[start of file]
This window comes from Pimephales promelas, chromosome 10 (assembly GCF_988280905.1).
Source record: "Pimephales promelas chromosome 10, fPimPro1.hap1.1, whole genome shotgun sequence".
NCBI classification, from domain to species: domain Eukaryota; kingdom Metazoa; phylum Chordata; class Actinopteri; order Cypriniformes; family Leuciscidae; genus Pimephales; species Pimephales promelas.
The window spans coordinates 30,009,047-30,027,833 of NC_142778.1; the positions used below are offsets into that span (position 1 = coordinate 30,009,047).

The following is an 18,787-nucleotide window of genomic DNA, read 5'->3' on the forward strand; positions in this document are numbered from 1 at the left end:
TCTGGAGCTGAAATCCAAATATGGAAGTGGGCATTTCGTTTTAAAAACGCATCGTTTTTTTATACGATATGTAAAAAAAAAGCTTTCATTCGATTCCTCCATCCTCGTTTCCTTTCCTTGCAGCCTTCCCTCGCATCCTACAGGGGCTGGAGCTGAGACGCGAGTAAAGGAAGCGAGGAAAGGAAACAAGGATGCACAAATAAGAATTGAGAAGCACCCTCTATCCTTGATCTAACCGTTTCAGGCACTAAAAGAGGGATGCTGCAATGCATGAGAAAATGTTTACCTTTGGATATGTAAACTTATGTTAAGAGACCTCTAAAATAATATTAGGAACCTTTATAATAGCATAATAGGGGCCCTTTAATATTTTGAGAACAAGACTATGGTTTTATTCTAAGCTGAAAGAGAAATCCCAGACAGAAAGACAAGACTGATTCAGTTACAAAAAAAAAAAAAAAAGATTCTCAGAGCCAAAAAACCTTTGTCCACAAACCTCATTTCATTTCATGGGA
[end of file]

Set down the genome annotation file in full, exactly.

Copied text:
This window comes from Pimephales promelas, chromosome 10 (assembly GCF_988280905.1).
Source record: "Pimephales promelas chromosome 10, fPimPro1.hap1.1, whole genome shotgun sequence".
NCBI classification, from domain to species: domain Eukaryota; kingdom Metazoa; phylum Chordata; class Actinopteri; order Cypriniformes; family Leuciscidae; genus Pimephales; species Pimephales promelas.
The window spans coordinates 30,009,047-30,027,833 of NC_142778.1; the positions used below are offsets into that span (position 1 = coordinate 30,009,047).

The following is an 18,787-nucleotide window of genomic DNA, read 5'->3' on the forward strand; positions in this document are numbered from 1 at the left end:
TCTGGAGCTGAAATCCAAATATGGAAGTGGGCATTTCGTTTTAAAAACGCATCGTTTTTTTATACGATATGTAAAAAAAAAGCTTTCATTCGATTCCTCCATCCTCGTTTCCTTTCCTTGCAGCCTTCCCTCGCATCCTACAGGGGCTGGAGCTGAGACGCGAGTAAAGGAAGCGAGGAAAGGAAACAAGGATGCACAAATAAGAATTGAGAAGCACCCTCTATCCTTGATCTAACCGTTTCAGGCACTAAAAGAGGGATGCTGCAATGCATGAGAAAATGTTTACCTTTGGATATGTAAACTTATGTTAAGAGACCTCTAAAATAATATTAGGAACCTTTATAATAGCATAATAGGGGCCCTTTAATATTTTGAGAACAAGACTATGGTTTTATTCTAAGCTGAAAGAGAAATCCCAGACAGAAAGACAAGACTGATTCAGTTACAAAAAAAAAAAAAAAAGATTCTCAGAGCCAAAAAACCTTTGTCCACAAACCTCATTTCATTTCATGGGA